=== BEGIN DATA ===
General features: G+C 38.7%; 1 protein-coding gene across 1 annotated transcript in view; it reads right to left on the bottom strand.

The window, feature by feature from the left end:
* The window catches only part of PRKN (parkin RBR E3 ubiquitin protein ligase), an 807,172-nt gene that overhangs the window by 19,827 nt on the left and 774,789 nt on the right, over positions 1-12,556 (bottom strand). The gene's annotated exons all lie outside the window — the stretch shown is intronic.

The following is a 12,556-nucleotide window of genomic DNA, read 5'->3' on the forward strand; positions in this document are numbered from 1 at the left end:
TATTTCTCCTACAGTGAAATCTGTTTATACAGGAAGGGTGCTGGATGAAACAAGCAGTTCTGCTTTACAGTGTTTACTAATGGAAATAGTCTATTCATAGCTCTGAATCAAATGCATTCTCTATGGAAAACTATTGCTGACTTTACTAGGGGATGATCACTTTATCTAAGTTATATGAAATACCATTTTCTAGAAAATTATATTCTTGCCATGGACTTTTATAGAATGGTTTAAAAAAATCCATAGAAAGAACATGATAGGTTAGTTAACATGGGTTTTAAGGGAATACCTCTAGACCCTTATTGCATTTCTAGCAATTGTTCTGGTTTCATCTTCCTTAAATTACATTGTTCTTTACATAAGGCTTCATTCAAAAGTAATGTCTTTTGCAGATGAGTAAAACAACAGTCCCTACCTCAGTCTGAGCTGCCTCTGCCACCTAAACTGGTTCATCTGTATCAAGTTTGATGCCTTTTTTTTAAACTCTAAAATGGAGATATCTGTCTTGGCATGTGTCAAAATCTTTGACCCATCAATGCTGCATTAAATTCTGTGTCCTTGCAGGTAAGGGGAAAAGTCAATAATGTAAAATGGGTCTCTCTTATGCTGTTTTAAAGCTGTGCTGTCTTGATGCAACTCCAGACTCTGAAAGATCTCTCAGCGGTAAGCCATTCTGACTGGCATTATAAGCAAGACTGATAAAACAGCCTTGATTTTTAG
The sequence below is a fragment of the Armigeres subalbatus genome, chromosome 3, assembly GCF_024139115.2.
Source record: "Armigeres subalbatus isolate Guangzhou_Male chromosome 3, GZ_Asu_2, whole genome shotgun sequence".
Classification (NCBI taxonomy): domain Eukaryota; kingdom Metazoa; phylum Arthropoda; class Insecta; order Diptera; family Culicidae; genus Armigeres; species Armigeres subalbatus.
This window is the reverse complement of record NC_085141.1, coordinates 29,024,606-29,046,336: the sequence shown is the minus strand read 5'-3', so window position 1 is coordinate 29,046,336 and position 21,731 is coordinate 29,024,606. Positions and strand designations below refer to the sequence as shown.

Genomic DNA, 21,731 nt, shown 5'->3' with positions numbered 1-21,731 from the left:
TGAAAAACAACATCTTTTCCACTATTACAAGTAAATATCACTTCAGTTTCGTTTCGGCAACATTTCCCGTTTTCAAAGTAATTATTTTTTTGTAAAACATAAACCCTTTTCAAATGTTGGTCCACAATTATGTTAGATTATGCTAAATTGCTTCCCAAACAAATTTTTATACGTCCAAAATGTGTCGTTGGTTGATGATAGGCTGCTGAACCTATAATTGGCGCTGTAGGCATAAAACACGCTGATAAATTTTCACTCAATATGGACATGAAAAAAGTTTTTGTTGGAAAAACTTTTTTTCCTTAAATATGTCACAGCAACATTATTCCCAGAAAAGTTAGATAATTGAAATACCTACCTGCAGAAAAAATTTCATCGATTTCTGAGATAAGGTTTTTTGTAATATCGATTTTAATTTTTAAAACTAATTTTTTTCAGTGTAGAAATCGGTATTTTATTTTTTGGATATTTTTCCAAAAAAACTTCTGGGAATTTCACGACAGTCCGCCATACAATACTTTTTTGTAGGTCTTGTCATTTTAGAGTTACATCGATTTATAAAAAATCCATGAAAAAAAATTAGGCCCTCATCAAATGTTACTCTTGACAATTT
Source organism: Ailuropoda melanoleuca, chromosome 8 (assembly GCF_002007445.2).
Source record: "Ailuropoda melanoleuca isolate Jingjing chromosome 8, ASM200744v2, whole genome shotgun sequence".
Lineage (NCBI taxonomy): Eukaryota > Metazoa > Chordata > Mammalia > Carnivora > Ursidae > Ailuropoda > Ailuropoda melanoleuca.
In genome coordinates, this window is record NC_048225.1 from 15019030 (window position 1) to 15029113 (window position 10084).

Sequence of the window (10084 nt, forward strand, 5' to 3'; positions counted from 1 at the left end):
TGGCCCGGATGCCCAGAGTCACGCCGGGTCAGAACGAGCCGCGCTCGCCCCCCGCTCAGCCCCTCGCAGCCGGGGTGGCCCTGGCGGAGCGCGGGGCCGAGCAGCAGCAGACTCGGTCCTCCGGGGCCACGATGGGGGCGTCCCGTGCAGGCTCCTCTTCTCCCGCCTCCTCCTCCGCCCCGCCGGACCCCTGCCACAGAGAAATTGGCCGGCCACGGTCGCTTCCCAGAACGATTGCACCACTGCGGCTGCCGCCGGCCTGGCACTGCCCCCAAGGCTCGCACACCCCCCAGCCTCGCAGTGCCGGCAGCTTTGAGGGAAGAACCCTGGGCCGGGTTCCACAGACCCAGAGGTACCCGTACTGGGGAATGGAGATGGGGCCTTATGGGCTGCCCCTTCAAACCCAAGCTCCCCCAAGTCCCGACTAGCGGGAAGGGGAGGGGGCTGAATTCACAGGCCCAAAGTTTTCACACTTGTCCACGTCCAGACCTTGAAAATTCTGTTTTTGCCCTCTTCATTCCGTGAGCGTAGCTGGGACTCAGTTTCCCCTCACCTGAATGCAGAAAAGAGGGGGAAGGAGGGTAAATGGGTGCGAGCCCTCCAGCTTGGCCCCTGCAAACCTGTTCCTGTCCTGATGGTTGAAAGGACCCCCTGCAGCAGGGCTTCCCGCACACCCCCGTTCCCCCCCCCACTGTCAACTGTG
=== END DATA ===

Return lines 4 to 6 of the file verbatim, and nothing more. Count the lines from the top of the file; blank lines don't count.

The following is a 12,556-nucleotide window of genomic DNA, read 5'->3' on the forward strand; positions in this document are numbered from 1 at the left end:
TATTTCTCCTACAGTGAAATCTGTTTATACAGGAAGGGTGCTGGATGAAACAAGCAGTTCTGCTTTACAGTGTTTACTAATGGAAATAGTCTATTCATAGCTCTGAATCAAATGCATTCTCTATGGAAAACTATTGCTGACTTTACTAGGGGATGATCACTTTATCTAAGTTATATGAAATACCATTTTCTAGAAAATTATATTCTTGCCATGGACTTTTATAGAATGGTTTAAAAAAATCCATAGAAAGAACATGATAGGTTAGTTAACATGGGTTTTAAGGGAATACCTCTAGACCCTTATTGCATTTCTAGCAATTGTTCTGGTTTCATCTTCCTTAAATTACATTGTTCTTTACATAAGGCTTCATTCAAAAGTAATGTCTTTTGCAGATGAGTAAAACAACAGTCCCTACCTCAGTCTGAGCTGCCTCTGCCACCTAAACTGGTTCATCTGTATCAAGTTTGATGCCTTTTTTTTAAACTCTAAAATGGAGATATCTGTCTTGGCATGTGTCAAAATCTTTGACCCATCAATGCTGCATTAAATTCTGTGTCCTTGCAGGTAAGGGGAAAAGTCAATAATGTAAAATGGGTCTCTCTTATGCTGTTTTAAAGCTGTGCTGTCTTGATGCAACTCCAGACTCTGAAAGATCTCTCAGCGGTAAGCCATTCTGACTGGCATTATAAGCAAGACTGATAAAACAGCCTTGATTTTTAG
The sequence below is a fragment of the Armigeres subalbatus genome, chromosome 3, assembly GCF_024139115.2.